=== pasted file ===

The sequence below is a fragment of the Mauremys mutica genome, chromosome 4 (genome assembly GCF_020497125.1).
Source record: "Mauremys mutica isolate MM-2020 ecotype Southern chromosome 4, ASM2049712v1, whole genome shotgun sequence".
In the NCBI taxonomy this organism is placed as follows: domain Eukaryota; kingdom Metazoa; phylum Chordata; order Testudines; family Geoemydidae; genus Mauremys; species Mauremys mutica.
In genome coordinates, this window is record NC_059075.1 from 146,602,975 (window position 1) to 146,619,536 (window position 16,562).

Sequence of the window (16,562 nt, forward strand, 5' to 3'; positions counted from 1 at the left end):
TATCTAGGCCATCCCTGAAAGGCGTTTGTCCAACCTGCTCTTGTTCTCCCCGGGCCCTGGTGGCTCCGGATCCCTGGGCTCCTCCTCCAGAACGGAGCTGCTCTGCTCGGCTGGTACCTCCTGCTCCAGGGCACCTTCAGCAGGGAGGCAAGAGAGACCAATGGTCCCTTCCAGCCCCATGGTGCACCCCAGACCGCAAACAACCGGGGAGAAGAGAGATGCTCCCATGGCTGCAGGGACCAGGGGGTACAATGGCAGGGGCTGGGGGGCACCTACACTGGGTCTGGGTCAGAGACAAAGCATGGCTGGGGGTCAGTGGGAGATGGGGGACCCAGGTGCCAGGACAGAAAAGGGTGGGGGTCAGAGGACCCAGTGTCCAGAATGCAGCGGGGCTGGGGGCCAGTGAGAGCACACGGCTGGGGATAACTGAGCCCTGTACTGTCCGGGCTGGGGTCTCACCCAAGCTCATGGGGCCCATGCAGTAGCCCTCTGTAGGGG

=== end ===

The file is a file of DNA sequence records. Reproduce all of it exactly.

The sequence below is a fragment of the Mauremys mutica genome, chromosome 4 (genome assembly GCF_020497125.1).
Source record: "Mauremys mutica isolate MM-2020 ecotype Southern chromosome 4, ASM2049712v1, whole genome shotgun sequence".
In the NCBI taxonomy this organism is placed as follows: domain Eukaryota; kingdom Metazoa; phylum Chordata; order Testudines; family Geoemydidae; genus Mauremys; species Mauremys mutica.
In genome coordinates, this window is record NC_059075.1 from 146,602,975 (window position 1) to 146,619,536 (window position 16,562).

Sequence of the window (16,562 nt, forward strand, 5' to 3'; positions counted from 1 at the left end):
TATCTAGGCCATCCCTGAAAGGCGTTTGTCCAACCTGCTCTTGTTCTCCCCGGGCCCTGGTGGCTCCGGATCCCTGGGCTCCTCCTCCAGAACGGAGCTGCTCTGCTCGGCTGGTACCTCCTGCTCCAGGGCACCTTCAGCAGGGAGGCAAGAGAGACCAATGGTCCCTTCCAGCCCCATGGTGCACCCCAGACCGCAAACAACCGGGGAGAAGAGAGATGCTCCCATGGCTGCAGGGACCAGGGGGTACAATGGCAGGGGCTGGGGGGCACCTACACTGGGTCTGGGTCAGAGACAAAGCATGGCTGGGGGTCAGTGGGAGATGGGGGACCCAGGTGCCAGGACAGAAAAGGGTGGGGGTCAGAGGACCCAGTGTCCAGAATGCAGCGGGGCTGGGGGCCAGTGAGAGCACACGGCTGGGGATAACTGAGCCCTGTACTGTCCGGGCTGGGGTCTCACCCAAGCTCATGGGGCCCATGCAGTAGCCCTCTGTAGGGG